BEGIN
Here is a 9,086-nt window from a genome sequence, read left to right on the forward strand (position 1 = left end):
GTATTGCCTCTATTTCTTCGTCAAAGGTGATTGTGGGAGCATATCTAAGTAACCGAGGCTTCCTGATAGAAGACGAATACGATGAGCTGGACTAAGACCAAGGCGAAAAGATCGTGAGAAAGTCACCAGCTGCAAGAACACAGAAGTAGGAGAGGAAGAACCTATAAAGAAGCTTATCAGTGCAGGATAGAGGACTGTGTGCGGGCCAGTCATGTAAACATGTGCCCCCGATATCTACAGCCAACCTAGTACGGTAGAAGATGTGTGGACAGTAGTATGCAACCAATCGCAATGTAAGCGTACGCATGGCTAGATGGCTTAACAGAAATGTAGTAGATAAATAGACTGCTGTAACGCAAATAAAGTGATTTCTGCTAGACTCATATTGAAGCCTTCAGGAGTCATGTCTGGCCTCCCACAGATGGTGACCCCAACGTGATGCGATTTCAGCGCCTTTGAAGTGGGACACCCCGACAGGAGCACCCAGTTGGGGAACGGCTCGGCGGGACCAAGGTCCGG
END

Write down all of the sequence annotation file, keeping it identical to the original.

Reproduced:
Here is a 9,086-nt window from a genome sequence, read left to right on the forward strand (position 1 = left end):
GTATTGCCTCTATTTCTTCGTCAAAGGTGATTGTGGGAGCATATCTAAGTAACCGAGGCTTCCTGATAGAAGACGAATACGATGAGCTGGACTAAGACCAAGGCGAAAAGATCGTGAGAAAGTCACCAGCTGCAAGAACACAGAAGTAGGAGAGGAAGAACCTATAAAGAAGCTTATCAGTGCAGGATAGAGGACTGTGTGCGGGCCAGTCATGTAAACATGTGCCCCCGATATCTACAGCCAACCTAGTACGGTAGAAGATGTGTGGACAGTAGTATGCAACCAATCGCAATGTAAGCGTACGCATGGCTAGATGGCTTAACAGAAATGTAGTAGATAAATAGACTGCTGTAACGCAAATAAAGTGATTTCTGCTAGACTCATATTGAAGCCTTCAGGAGTCATGTCTGGCCTCCCACAGATGGTGACCCCAACGTGATGCGATTTCAGCGCCTTTGAAGTGGGACACCCCGACAGGAGCACCCAGTTGGGGAACGGCTCGGCGGGACCAAGGTCCGG